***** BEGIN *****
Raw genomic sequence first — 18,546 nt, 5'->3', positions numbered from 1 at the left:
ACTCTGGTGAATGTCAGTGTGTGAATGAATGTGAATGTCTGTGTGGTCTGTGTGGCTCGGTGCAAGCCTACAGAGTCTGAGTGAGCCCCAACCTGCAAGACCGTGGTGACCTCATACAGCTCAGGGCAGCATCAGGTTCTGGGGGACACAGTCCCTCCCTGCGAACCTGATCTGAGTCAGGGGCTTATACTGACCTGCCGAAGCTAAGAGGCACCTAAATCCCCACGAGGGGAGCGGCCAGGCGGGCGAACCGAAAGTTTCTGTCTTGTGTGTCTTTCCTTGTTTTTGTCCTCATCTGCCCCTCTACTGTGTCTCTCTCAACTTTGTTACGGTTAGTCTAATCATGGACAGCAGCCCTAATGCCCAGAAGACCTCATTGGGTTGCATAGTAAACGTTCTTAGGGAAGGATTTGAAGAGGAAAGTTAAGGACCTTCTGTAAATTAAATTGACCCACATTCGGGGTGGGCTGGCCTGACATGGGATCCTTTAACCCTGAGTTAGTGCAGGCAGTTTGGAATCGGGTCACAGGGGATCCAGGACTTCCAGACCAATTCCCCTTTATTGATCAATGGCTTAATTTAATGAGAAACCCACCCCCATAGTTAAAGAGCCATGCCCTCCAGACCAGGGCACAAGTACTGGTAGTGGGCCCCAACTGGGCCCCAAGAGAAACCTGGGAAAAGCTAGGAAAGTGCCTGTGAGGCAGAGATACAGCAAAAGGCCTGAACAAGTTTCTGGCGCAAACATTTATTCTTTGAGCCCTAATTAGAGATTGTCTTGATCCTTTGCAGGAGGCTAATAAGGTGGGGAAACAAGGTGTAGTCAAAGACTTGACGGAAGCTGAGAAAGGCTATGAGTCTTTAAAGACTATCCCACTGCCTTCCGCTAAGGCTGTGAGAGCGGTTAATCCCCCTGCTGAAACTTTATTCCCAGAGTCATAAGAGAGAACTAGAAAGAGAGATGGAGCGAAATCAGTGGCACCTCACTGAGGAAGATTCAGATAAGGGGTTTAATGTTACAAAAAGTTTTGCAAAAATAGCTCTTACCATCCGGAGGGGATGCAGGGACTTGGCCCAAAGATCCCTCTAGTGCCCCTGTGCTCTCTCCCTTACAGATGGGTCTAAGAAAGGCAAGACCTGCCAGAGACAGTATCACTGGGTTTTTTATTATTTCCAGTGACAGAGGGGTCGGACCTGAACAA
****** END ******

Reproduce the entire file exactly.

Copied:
Raw genomic sequence first — 18,546 nt, 5'->3', positions numbered from 1 at the left:
ACTCTGGTGAATGTCAGTGTGTGAATGAATGTGAATGTCTGTGTGGTCTGTGTGGCTCGGTGCAAGCCTACAGAGTCTGAGTGAGCCCCAACCTGCAAGACCGTGGTGACCTCATACAGCTCAGGGCAGCATCAGGTTCTGGGGGACACAGTCCCTCCCTGCGAACCTGATCTGAGTCAGGGGCTTATACTGACCTGCCGAAGCTAAGAGGCACCTAAATCCCCACGAGGGGAGCGGCCAGGCGGGCGAACCGAAAGTTTCTGTCTTGTGTGTCTTTCCTTGTTTTTGTCCTCATCTGCCCCTCTACTGTGTCTCTCTCAACTTTGTTACGGTTAGTCTAATCATGGACAGCAGCCCTAATGCCCAGAAGACCTCATTGGGTTGCATAGTAAACGTTCTTAGGGAAGGATTTGAAGAGGAAAGTTAAGGACCTTCTGTAAATTAAATTGACCCACATTCGGGGTGGGCTGGCCTGACATGGGATCCTTTAACCCTGAGTTAGTGCAGGCAGTTTGGAATCGGGTCACAGGGGATCCAGGACTTCCAGACCAATTCCCCTTTATTGATCAATGGCTTAATTTAATGAGAAACCCACCCCCATAGTTAAAGAGCCATGCCCTCCAGACCAGGGCACAAGTACTGGTAGTGGGCCCCAACTGGGCCCCAAGAGAAACCTGGGAAAAGCTAGGAAAGTGCCTGTGAGGCAGAGATACAGCAAAAGGCCTGAACAAGTTTCTGGCGCAAACATTTATTCTTTGAGCCCTAATTAGAGATTGTCTTGATCCTTTGCAGGAGGCTAATAAGGTGGGGAAACAAGGTGTAGTCAAAGACTTGACGGAAGCTGAGAAAGGCTATGAGTCTTTAAAGACTATCCCACTGCCTTCCGCTAAGGCTGTGAGAGCGGTTAATCCCCCTGCTGAAACTTTATTCCCAGAGTCATAAGAGAGAACTAGAAAGAGAGATGGAGCGAAATCAGTGGCACCTCACTGAGGAAGATTCAGATAAGGGGTTTAATGTTACAAAAAGTTTTGCAAAAATAGCTCTTACCATCCGGAGGGGATGCAGGGACTTGGCCCAAAGATCCCTCTAGTGCCCCTGTGCTCTCTCCCTTACAGATGGGTCTAAGAAAGGCAAGACCTGCCAGAGACAGTATCACTGGGTTTTTTATTATTTCCAGTGACAGAGGGGTCGGACCTGAACAA